May 25, 2021
Sarah Keeling, Ph.D.
NACA Director of Education & Research
A 2019 study of college presidents showed that 80% of respondents had moved mental health up in their priorities (Higher Ed Today, 2019). While we are concerned for the well-being of our students, we also must be concerned about our own well-being and that of our staff. Here are 5 tips to help you prioritize your mental health.
Go to therapy. Check to see if your institution has an employee assistance program (EAP). These programs refer you to a counselor near you and often offer several free counseling sessions. You may even receive free counseling sessions from your institution's counseling center. Reaching out to your EAP should be a confidential process. If you have had a bad experience with a therapist in the past or don't feel a connection on the first visit, that's okay. Check out
this article from Very Well Mind about selecting a therapist that works for you.
Take your vacation days. Set a goal to never lose time at the end of a year. Know how much leave you are allowed to carry over from year to year and be sure not to lose any. Of course, you may not be able to take off an entire month consecutively, so be sure to plan accordingly. You may also want to take the occasional "mental health day," where you call in sick and do something that takes your mind off of work.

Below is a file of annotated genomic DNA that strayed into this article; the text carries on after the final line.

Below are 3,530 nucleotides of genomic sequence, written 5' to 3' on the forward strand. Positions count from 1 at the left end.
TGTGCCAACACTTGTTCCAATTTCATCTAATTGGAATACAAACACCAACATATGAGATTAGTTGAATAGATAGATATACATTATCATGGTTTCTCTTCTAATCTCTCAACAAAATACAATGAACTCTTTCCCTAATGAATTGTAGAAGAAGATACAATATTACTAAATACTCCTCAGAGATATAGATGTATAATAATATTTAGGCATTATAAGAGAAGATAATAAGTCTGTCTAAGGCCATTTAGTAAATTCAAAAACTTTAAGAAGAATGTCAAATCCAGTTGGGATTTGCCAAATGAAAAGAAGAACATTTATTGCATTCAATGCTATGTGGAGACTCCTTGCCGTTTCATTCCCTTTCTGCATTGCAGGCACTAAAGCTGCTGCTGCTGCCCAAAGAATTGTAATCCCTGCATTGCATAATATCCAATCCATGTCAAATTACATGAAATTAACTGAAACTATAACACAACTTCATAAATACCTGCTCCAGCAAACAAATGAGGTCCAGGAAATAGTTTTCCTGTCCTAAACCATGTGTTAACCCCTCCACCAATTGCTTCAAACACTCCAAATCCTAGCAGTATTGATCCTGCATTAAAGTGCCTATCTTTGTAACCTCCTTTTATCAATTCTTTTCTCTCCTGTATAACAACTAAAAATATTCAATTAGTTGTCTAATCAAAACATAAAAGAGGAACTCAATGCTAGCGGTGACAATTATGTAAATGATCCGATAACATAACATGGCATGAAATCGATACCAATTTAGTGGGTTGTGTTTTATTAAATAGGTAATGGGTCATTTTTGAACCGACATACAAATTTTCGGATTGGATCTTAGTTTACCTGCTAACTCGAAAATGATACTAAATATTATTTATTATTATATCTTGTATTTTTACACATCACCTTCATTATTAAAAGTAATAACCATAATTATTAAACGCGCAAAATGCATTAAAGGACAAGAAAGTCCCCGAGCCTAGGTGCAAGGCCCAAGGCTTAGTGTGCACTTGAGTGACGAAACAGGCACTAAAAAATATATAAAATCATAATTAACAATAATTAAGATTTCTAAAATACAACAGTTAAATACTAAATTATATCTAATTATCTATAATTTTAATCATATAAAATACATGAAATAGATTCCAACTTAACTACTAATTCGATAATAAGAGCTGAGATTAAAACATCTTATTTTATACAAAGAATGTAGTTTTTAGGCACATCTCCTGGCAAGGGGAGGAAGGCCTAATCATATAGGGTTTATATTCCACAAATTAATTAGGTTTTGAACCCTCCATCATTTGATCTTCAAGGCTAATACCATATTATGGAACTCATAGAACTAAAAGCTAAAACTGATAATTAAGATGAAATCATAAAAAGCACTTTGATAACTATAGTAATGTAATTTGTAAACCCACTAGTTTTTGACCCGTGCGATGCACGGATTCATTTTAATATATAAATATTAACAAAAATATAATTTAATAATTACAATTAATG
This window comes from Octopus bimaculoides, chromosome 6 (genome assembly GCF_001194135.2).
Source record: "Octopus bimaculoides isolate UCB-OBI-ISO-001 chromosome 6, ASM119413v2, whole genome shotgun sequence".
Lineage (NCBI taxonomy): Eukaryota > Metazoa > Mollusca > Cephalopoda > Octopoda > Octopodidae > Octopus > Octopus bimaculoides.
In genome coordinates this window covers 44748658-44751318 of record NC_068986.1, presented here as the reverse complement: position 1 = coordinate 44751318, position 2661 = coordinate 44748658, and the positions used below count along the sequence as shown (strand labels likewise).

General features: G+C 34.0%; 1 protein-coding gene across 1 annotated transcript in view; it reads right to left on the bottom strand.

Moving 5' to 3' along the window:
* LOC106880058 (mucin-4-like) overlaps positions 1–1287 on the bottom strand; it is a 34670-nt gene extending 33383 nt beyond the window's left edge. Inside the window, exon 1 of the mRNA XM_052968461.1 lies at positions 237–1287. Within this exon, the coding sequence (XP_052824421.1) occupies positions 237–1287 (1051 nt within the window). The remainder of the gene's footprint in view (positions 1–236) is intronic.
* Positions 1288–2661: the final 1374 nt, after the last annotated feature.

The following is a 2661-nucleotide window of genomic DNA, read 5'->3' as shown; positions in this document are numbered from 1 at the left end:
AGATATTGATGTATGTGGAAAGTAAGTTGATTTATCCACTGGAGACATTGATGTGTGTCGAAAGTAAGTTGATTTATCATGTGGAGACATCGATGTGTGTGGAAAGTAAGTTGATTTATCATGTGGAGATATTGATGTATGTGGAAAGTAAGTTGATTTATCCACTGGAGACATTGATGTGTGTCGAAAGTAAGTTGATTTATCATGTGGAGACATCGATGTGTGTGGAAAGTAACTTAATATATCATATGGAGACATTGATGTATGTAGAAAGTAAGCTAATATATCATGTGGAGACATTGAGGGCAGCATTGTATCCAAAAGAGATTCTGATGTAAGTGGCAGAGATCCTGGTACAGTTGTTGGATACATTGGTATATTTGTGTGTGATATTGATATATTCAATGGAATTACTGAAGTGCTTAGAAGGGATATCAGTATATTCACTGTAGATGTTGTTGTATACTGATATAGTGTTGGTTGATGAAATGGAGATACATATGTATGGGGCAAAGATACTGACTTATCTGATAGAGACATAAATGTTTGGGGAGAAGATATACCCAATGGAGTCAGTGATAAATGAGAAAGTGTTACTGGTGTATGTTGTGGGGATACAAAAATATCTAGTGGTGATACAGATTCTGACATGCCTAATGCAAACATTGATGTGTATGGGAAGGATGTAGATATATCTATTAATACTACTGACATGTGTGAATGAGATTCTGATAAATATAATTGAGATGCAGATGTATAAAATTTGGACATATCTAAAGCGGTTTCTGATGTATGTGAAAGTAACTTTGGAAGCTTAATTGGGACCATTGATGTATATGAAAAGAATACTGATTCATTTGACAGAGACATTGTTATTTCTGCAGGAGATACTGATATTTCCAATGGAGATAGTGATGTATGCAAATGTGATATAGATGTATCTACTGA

Establish boundaries. It's okay to tell student and co-workers that you don't accept phone calls or check email after a certain time each day. It's okay to close your door for one hour a day to focus on a project. If you have trouble setting and upholding boundaries, see Tip # 1 above and check out
this article from Forbes.
Create a support system. Find people to connect to who can relate to what you are going through. This may be a colleague, a peer at a different institution, a fellow NACA volunteer, a mentor, etc. You may have a small group that all support each other together, or you may lean on a different person depending on the situation. Set aside time intentionally to talk to them.
Feel your feelings. I don't necessarily mean cry at work, although you can do that too. I do mean practice self-awareness and self-reflection. Are you feeling extra stressed/anxious/grumpy? Think about why you are feeling this way. Practicing self-reflection, whether through journaling or some other exercise, helps you understand yourself better, know your emotional triggers, and become more knowledgeable about your own emotions and how they all impact your work on a daily basis.
Treat yourself and advocate for yourself as much as you would for your students. You deserve to take care of yourself. We often hear, "you can't fill from an empty cup." I hope you can use some of these tips to keep your cup full.
Sarah Keeling, Ph.D. serves as director of Education & Research for the National Association for Campus Activities and has over 20 years of higher education experience. Her doctorate in higher education administration is from the University of South Carolina.